The 2-DE pattern of crude spine venom in S. verrucosa was shown in Figure 1C. There were 6 major protein spots (svi001-006) distributed between 75-90 kDa and pI 7-9, as indicated in Figure 1C. Based on PDQuest Software analysis, the estimated molecular weights of svi001-003 were 88 kDa, and their respective pI values were 7.00, 7.17 and 7.35. The other 3 protein spots (svi004-006) showed the same molecular weight of 79 kDa, and their respective pI values were 8.09, 8.30 and 8.50. The posttranslational modifications or different isoforms with slight differences in amino acid composition may be present in the very same venom account for a shift in pI of venomous proteins [3, 22, 23].

Figure 4. Sequence coverage of the observed protein spot svi002 peptides mapped to the known neoVTX β-subunit sequence. PMF matched peptides were shown with underlining. Further sequencing analysis was carried out by MS/MS, outlined in boxing. The B30.2/SPRY domain was outlined in shaded lettering

Compared with data from PMF, 3 protein spots (svi001-003) were matched to the protein, neoVTX β-subunit. The matched peptides of svi002 to neoVTX β-subunit with 25% SC were shown in Figure 4. Two protein spots (svi001, 003) were also matched to the protein, VTX β-subunit. The other 3 protein spots (svi004-006) were matched to the protein neoVTX α-subunit. The peptides of svi006 matched to neoVTX α-subunit with 44% SC were shown in Figure 5. According to the analysis of the MS/MS ion search, 3 protein spots (svi001-003) were matched to the same protein, neoVTX β-subunit (Table 1, Figure 4), and another 2 protein spots (svi005-006) were matched to the other same protein, neoVTX α-subunit (Table 1, Figure 5). The representative MS and MS/MS spectrums of svi002 were shown in the supplementary information. On the other hand, based on the data from PMF, svi005 was also matched to the other protein, stonustoxin (SNTX) α-subunit (shown in Supplementary information). However, the matched peptides shared between SNTX and neoVTX α-subunits. SNTX was isolated from other stonefish S. horrida [9, 30]. These results show that three components, including α- and β-subunits of neoVTX and the β-subunit of VTX, were identified from SDS-PAGE and 2-DE patterns. Judging from the above data, at least neoVTX is a complete component of venom in Taiwanese S. verrucosa.

Figure 5. Sequence coverage of the observed protein spot svi006 peptides mapped to the known neoVTX α-subunit sequence. PMF matched peptides were shown with underlining. Further sequencing analysis was carried out by MS/MS, outlined in boxing. The B30.2/SPRY domain was outlined in shaded lettering

Specific proteins in the crude venom of Scorpaena plumier appeared between pI 4-7 and MW 6-120 kDa [11]. In this study, the major proteins appeared between pI 7-9 and MW 75-90 kDa. The major 6 protein spots (svs001-006) were the toxin components (VTX β-subunit, neoVTX α-subunit and neoVTX β-subunit) according to the molecular weight data. On the other hand, the pI values of the VTX β-subunit, the neoVTX α-subunit and the neoVTX β-subunit were 5.85, 6.49 and 5.93, respectively, calculated from amino acid sequences through the ExPASy database. However, the pI value of the VTX α-subunit is unknown due to the lack of complete amino acid sequences [3]. Furthermore, the amino acid sequence of the venom in S. verrunosa collected from different countries showed a slight difference, indicating that the molecular weights and pI values may have slight variations [3].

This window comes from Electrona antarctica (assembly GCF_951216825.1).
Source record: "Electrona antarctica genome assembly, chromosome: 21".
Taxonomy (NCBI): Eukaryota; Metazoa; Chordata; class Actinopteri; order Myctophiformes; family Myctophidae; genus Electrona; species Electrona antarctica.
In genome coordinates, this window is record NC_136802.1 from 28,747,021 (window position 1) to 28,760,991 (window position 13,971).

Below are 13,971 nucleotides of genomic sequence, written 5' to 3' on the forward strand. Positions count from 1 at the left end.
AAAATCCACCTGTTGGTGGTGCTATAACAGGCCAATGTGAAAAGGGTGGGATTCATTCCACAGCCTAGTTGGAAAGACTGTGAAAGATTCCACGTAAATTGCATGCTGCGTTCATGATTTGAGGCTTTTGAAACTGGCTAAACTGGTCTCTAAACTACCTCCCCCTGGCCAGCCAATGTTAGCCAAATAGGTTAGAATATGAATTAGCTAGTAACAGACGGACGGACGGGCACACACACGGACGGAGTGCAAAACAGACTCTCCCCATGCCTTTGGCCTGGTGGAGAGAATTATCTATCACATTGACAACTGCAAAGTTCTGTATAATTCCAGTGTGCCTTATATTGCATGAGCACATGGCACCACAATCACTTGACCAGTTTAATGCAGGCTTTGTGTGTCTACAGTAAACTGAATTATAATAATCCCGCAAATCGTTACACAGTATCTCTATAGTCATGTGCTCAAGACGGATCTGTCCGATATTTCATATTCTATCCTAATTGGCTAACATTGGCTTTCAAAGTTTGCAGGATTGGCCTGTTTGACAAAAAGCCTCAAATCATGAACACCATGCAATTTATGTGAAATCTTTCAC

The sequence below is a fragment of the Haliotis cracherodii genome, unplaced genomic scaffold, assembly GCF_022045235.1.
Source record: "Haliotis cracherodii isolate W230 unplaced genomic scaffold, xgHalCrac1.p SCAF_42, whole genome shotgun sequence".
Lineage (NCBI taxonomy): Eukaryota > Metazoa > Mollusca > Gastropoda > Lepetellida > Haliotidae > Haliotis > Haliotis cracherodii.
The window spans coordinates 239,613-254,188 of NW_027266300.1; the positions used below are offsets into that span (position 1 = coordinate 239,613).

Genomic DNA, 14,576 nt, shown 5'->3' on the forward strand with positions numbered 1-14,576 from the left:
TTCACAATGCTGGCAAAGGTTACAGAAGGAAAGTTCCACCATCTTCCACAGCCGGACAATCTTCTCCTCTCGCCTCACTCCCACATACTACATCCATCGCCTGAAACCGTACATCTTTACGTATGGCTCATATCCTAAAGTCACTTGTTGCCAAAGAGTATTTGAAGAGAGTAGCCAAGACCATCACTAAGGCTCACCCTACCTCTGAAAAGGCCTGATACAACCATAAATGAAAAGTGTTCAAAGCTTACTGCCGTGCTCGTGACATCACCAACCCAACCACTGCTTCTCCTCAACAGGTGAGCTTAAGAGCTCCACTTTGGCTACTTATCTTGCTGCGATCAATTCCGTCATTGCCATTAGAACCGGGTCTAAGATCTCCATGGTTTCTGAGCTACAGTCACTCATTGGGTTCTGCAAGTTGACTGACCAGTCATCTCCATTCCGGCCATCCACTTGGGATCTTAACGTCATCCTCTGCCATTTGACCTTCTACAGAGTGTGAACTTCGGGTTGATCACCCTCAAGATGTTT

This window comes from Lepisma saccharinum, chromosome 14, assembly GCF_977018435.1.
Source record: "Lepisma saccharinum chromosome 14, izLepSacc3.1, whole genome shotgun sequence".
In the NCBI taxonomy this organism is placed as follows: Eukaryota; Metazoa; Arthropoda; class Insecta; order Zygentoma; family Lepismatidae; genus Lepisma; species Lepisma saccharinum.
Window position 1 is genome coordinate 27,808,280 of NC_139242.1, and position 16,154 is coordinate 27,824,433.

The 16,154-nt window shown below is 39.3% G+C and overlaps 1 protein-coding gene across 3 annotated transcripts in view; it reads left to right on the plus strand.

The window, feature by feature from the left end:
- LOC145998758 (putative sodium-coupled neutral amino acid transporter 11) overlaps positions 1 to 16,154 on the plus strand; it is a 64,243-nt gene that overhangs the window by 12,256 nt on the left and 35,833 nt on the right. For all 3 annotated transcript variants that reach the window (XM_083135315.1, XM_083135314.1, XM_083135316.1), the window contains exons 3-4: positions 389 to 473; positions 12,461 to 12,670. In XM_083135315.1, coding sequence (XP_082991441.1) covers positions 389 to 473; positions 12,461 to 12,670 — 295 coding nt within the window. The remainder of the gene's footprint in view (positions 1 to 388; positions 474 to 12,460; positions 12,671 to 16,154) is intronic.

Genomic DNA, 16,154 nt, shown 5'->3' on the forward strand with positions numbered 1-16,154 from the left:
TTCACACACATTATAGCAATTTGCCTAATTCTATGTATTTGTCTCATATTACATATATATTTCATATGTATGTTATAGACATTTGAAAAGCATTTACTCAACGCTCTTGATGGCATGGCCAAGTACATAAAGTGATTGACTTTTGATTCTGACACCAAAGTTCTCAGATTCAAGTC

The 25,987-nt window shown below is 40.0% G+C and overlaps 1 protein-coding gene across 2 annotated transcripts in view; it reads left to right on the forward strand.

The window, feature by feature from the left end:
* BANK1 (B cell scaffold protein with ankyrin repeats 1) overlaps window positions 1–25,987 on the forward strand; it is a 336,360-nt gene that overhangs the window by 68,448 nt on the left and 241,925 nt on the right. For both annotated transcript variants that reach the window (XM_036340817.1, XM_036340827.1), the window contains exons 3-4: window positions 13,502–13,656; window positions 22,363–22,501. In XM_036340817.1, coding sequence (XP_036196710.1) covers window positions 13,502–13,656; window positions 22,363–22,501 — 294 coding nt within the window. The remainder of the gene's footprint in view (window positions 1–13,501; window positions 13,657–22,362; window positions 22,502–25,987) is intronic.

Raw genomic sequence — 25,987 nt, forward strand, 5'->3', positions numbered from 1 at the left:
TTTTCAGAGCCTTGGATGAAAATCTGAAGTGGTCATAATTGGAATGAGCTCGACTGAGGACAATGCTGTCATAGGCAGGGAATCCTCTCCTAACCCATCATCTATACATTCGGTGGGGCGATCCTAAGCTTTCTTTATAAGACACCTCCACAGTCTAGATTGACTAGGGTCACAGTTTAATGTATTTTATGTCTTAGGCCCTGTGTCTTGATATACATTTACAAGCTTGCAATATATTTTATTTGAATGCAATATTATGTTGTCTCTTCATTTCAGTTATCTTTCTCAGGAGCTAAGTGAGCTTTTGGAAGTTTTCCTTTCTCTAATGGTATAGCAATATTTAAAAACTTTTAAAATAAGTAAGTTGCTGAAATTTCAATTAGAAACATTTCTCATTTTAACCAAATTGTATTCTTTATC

From the first report on the stonefish toxin [31], the spine venom of 3 species in the genus Synanceja has not been characterized until now. The complete amino acid sequences of these proteinaceous venom toxins were mainly achieved by the cDNA cloning approach [3, 5, 21, 22]. This study was to utilize proteomic platform to conduct prompt identification of these venom toxins. The identified toxin SNTX 148 kDa was isolated from S. horrida, containing α-subunit and β-subunit, which revealed 50% homology with each other [21, 22]. Then VTX and neoVTX, originated from S. verrucosa venom, were characterized as a glycoprotein 322 kDa and a dimer protein 166 kDa, respectively [3, 5]. The species S. trachynis was found to contain trachynilysin [32]. However, the amino acid sequence of the VTX α-subunit and trachynilysin remains unknown to date.

Alignment of the amino acid sequences revealed that the VTX β-subunit shared 86% identity with the SNTX β-subunit. The sequences of the neoVTX α-subunit and β-subunit exhibited 87% and 95% homology with the SNTX α-subunit and β-subunit, respectively. Besides, the sequences of the neoVTX β-subunit revealed 90% identity with the VTX β-subunit [33]. Furthermore, the stonefish-like toxins showed close similarity in properties and primary structures to stonefish toxins. Of these toxins, the toxin from devil stinger (Inimicus japonicus) venom even reached 90% amino acid sequence identity with the neoVTX α- and β-subunit individually [23]. The PMF and MS/MS ions achieved from one MALDI-Q-TOF analysis might match different proteins with excellent identity of amino acid sequences from the database. For example, svs001 was identified as the neoVTX β-subunit and VTX β-subunit by using the PMF and MS/MS ion search; svi005 was matched to the neoVTX α-subunit and the SNTX α-subunit by using the PMF search in this study. Hence, the PMF searching strategy is not recommended in fish sting toxin protein identification due to the close similarity of the primary structures among them. Instead, unique amino acid sequences for individual venom species identified by tandem MS or MSn would be more suitable. The complementary proteomic approaches such as the combination of both the MALDI and ESI ionization methods, digestion by Glu-C or Lys-C instead of trypsin, or the “top-down” proteomics that deal with intact proteins will lead to further understanding of the primary structures. The glycosylation status of VTX or other PTMs might be also responsible for the biological or pharmacological properties of these marine protein toxins.